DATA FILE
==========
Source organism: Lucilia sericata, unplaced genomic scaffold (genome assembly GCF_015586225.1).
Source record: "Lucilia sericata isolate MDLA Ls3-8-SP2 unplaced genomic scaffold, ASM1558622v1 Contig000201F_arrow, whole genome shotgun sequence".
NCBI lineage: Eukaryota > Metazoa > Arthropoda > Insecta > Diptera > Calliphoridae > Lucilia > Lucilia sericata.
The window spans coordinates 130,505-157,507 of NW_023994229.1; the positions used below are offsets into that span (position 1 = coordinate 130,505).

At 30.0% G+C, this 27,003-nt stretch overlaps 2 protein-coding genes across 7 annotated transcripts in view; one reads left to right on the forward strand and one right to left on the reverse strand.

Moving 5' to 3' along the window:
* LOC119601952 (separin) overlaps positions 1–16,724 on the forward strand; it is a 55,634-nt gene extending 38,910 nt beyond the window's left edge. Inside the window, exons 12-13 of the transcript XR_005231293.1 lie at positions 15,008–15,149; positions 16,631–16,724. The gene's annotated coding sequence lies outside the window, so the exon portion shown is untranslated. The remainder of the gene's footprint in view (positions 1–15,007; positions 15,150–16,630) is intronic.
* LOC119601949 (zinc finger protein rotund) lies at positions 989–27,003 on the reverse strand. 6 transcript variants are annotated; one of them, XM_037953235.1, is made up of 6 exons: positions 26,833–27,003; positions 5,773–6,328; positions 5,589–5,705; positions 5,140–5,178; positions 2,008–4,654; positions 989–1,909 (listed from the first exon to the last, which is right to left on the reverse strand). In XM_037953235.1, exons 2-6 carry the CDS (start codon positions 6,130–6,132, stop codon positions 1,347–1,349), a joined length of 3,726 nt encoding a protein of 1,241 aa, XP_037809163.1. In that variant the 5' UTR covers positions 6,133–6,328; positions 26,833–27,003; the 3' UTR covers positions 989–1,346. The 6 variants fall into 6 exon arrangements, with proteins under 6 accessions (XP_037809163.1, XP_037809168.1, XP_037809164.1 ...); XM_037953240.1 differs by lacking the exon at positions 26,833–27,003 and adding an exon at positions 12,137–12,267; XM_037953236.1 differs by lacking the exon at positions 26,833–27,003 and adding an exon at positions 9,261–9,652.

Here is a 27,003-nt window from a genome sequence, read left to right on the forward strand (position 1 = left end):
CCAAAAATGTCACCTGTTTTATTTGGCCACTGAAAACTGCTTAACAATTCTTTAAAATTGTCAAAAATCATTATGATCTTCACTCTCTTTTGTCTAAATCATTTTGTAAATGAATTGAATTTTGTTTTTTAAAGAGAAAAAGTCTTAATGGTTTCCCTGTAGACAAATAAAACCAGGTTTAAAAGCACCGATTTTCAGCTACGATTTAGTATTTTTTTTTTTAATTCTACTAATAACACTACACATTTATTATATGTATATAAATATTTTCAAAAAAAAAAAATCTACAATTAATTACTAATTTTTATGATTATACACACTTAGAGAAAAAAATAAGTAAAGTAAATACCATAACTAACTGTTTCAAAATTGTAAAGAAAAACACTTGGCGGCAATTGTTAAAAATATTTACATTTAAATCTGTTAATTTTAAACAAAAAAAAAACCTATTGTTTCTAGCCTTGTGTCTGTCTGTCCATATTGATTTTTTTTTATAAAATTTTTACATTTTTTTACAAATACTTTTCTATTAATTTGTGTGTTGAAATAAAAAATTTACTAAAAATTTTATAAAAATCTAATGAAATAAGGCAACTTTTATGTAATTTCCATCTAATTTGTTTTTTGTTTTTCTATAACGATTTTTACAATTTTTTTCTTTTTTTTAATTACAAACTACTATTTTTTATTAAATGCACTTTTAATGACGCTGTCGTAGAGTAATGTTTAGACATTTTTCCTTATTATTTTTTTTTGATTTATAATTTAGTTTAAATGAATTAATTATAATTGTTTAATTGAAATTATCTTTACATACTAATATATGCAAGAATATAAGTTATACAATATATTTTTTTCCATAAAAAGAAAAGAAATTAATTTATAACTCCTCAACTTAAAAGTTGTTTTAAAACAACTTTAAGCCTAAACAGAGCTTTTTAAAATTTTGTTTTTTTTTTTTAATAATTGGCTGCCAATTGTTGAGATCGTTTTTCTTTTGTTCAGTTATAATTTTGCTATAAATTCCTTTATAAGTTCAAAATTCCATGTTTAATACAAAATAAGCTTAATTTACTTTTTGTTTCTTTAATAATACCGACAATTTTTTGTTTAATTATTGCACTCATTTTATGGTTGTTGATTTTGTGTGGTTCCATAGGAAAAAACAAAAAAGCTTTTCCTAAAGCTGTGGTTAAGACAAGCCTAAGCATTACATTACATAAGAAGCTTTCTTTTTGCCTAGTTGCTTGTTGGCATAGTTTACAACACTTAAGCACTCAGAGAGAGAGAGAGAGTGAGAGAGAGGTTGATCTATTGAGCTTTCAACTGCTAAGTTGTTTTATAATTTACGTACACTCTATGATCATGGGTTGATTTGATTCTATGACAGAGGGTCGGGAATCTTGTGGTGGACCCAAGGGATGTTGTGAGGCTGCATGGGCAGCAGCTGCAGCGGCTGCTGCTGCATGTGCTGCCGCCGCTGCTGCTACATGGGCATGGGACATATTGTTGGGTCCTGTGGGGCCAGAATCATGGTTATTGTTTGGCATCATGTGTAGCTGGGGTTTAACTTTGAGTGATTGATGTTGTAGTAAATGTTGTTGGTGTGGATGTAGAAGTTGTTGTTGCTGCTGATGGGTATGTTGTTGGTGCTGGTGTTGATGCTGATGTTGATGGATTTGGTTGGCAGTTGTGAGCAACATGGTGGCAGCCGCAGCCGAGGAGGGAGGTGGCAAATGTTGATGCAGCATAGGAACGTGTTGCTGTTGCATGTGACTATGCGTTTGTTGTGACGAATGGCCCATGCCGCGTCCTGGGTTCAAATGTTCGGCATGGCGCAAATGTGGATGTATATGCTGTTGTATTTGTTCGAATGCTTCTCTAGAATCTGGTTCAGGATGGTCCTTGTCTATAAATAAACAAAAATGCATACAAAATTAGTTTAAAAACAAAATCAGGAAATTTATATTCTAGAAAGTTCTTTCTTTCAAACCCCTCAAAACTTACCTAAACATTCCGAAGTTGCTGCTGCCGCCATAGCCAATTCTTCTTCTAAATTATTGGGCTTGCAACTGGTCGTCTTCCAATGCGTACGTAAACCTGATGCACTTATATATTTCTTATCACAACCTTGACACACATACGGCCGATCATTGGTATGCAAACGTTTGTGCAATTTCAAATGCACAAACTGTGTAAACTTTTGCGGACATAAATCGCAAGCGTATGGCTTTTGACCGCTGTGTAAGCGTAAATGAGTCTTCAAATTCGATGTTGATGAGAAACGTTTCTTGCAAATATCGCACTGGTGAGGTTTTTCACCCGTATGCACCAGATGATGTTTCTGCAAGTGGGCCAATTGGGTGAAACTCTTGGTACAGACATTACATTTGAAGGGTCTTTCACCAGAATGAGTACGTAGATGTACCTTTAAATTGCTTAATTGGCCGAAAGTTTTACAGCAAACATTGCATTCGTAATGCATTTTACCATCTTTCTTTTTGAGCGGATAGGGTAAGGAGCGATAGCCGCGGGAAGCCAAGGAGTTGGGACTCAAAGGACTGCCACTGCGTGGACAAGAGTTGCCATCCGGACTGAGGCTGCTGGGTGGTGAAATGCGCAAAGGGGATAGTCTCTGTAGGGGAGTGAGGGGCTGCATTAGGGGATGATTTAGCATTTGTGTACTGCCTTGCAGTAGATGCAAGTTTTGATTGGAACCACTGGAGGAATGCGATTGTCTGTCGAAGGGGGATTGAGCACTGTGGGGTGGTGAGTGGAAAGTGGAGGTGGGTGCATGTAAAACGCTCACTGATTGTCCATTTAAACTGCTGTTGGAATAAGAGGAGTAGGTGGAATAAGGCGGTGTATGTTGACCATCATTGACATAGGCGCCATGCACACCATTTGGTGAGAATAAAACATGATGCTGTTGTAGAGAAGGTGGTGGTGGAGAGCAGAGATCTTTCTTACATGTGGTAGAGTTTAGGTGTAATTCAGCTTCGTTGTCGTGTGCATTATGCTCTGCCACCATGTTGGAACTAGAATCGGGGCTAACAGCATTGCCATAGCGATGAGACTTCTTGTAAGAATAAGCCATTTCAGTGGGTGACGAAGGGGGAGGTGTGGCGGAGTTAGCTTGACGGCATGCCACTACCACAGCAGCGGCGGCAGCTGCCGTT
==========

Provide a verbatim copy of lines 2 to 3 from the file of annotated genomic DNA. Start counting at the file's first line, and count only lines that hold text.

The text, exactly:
Source record: "Lucilia sericata isolate MDLA Ls3-8-SP2 unplaced genomic scaffold, ASM1558622v1 Contig000201F_arrow, whole genome shotgun sequence".
NCBI lineage: Eukaryota > Metazoa > Arthropoda > Insecta > Diptera > Calliphoridae > Lucilia > Lucilia sericata.